“As it is useful that while mankind are imperfect there should be different opinions, so is it that there should be different experiments of living; that free scope should be given to varieties of character, short of injury to others; and that the worth of different modes of life should be proved practically, when anyone thinks fit to try them.‟
John Stuart Mill, On Liberty
AUSTRALIA IS AN enormous country; it‟s the smallest of the seven continents and, at a more than mighty 7,600,000km2, it‟s the sixth biggest country by land-mass in the world. Australia shares no land borders; it‟s surrounded by New Zealand to the southeast, by Indonesia, East Timor, and Papua New Guinea to the north, and by the Solomon Islands (an independent nation with a constitutional monarchy with Queen Elizabeth II as Head of State), Vanuatu, and New Caledonia (a non-self governing French Territory due to vote on independence between 2014 and 2019) to the north-east. Australia is a federation of six states and two major mainland territories, each with their own capital. The states are New South Wales (its capital is Sydney), Queensland (Brisbane), South Australia (Adelaide), Tasmania (Hobart), Victoria (Melbourne), and Western Australia (Perth). The two major mainland territories are the Northern Territory (Darwin) and the Australian Capital Territory (Canberra – the capital of Australia and the seat of the Federal Government). Australia has around 22 million people of whom around 92% are white (predominantly of European descent), 7% Asian (mostly of Chinese and Vietnamese descent), whilst Aborigine (mainland Aborigine and Torres Straits Islanders) and others account for around 1%.
We arrived in Sydney, on the south-east coast of Australia, on 22 January 2009. On the recommendation of another traveller, we stayed in Glebe, a suburb of Sydney. It‟s close to the University of Sydney and has the reputation of being one of the more bohemian areas of the city. It‟s quite far out of the CBD; about 25 minutes‟ walk to George Street in the centre. It was the first time that I saw long-termers in a hostel; Matt, a guy in our incredibly hot dormitory, had been there on and off for two months. Before that, he‟d been working on a fruit picking farm. The conditions there, he explained, had been borderline unbearable. Temperatures would rise to around 40 degrees Celsius in the summer months but it was the flies that he couldn‟t stand; they were everywhere. That would be another side of Australia that we‟d experience in the Red Centre; but for now we were keen to explore Sydney.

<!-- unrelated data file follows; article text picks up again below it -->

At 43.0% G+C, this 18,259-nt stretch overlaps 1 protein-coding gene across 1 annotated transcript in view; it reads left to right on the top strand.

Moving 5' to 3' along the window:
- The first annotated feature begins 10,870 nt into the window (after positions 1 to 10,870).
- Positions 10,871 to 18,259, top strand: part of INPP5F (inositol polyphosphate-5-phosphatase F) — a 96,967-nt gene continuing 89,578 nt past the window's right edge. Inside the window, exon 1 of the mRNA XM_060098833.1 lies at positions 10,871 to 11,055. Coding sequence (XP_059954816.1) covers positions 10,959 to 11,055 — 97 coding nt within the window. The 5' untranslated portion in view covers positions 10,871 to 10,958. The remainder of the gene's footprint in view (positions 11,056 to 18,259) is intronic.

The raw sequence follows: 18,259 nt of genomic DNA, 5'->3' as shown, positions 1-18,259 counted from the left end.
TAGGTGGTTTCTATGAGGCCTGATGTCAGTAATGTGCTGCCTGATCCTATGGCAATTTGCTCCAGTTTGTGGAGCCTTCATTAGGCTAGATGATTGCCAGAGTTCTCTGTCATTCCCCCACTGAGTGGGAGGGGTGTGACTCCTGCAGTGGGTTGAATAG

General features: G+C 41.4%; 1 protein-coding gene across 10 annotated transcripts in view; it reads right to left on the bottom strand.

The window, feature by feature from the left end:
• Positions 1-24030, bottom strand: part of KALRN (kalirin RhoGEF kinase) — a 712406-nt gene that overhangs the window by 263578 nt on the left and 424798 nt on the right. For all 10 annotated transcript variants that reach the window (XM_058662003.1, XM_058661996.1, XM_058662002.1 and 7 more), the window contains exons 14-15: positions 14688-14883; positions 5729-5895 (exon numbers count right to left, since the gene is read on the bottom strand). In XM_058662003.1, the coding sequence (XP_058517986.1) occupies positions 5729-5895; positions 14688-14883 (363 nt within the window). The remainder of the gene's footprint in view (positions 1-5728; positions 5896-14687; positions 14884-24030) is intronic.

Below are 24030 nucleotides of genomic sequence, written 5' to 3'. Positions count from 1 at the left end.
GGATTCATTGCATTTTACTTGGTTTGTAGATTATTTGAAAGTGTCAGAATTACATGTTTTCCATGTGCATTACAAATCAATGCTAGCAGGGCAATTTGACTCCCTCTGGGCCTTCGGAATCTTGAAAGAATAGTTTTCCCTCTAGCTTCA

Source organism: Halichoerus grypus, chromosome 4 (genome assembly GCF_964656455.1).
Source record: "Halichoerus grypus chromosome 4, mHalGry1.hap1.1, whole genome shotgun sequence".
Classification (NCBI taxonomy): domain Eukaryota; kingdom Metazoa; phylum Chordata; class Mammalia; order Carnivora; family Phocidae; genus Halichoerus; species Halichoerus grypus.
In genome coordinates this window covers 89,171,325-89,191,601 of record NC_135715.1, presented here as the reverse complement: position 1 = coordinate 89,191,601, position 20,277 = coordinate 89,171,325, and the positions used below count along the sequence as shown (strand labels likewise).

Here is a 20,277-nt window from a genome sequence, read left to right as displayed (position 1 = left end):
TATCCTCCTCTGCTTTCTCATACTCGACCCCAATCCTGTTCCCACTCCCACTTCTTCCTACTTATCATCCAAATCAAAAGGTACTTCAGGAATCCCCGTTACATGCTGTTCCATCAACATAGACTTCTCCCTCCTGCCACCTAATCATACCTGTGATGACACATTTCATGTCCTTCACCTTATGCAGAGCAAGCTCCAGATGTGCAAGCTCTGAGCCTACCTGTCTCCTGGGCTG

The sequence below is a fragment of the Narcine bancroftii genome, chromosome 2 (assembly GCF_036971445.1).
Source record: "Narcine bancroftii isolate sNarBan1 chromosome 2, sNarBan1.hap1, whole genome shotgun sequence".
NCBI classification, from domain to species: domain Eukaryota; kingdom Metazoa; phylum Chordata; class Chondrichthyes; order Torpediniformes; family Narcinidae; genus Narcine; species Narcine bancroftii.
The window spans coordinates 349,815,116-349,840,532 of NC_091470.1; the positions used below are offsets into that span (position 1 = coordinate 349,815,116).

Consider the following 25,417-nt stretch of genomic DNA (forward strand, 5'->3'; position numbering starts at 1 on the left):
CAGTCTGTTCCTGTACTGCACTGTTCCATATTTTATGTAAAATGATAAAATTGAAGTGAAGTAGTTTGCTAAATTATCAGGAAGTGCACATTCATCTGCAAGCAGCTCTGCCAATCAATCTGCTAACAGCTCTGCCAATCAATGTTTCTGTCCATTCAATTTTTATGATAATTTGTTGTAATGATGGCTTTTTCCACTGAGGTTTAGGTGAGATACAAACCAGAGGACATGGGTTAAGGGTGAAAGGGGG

Sydney is a city of incredible vistas. The feel is truly that of a confident world city, with its high rise skyline, huge numbers of tourists, the world renowned and iconic Opera House, the huge Botanical Gardens in the very centre of the city, and the outdoorsy focus of the people who are always running, cycling or swimming.
It’s a great place to be a tourist as all of the major attractions are within striking distance of the central CBD. The Opera House is an amazing building that‟s stunningly original and dominates Sydney. Once you’re in front of it, looking across the harbour at it or standing right next to it, it’s impossible to imagine Sydney without it. We walked over the equally iconic Harbour Bridge and took in Luna Park and Kirribilli. From this side of the harbour, you can gaze back across the water at the Opera House. It‟s incredible to think that when this was commissioned and being built, there was strong opposition to it, whereas it‟s now recognised as one of the great buildings of the world. It‟s clear that the Opera House has an elevating effect on the city as a whole and it‟s powerful evidence that great, bold and innovatively designed buildings and public art can have an immeasurably positive effect on people‟s well-being. Nearby are the Botanical Gardens and the Domain, beautiful spots of green parkland right next to the CBD, which must have also been conceived with Sydneysiders‟ well-being in mind. It‟s beautiful, vast, and ambitious; it has fantastic views of the water and is filled with diverse trees and plant life and its very own population of fruit bats. It was here that the Sydney Festival had been running throughout the summer, putting on huge scale events such free concerts. We saw free symphonies one weekend and, on the next, free opera playing to around 60,000 people in open air arenas: spectacular stuff! To the south of the Botanical Gardens is the State Library of New South Wales (where I met some great staff who showed me great Australian spiders and bugs) and the New South Wales (NSW) Art Gallery, a stunningly designed building. I love this gallery and, in particular some paintings by the Australian artist, Sir Sidney Nolan, depicting the Red Centre. Seeing these made me yearn to go to the famous Outback.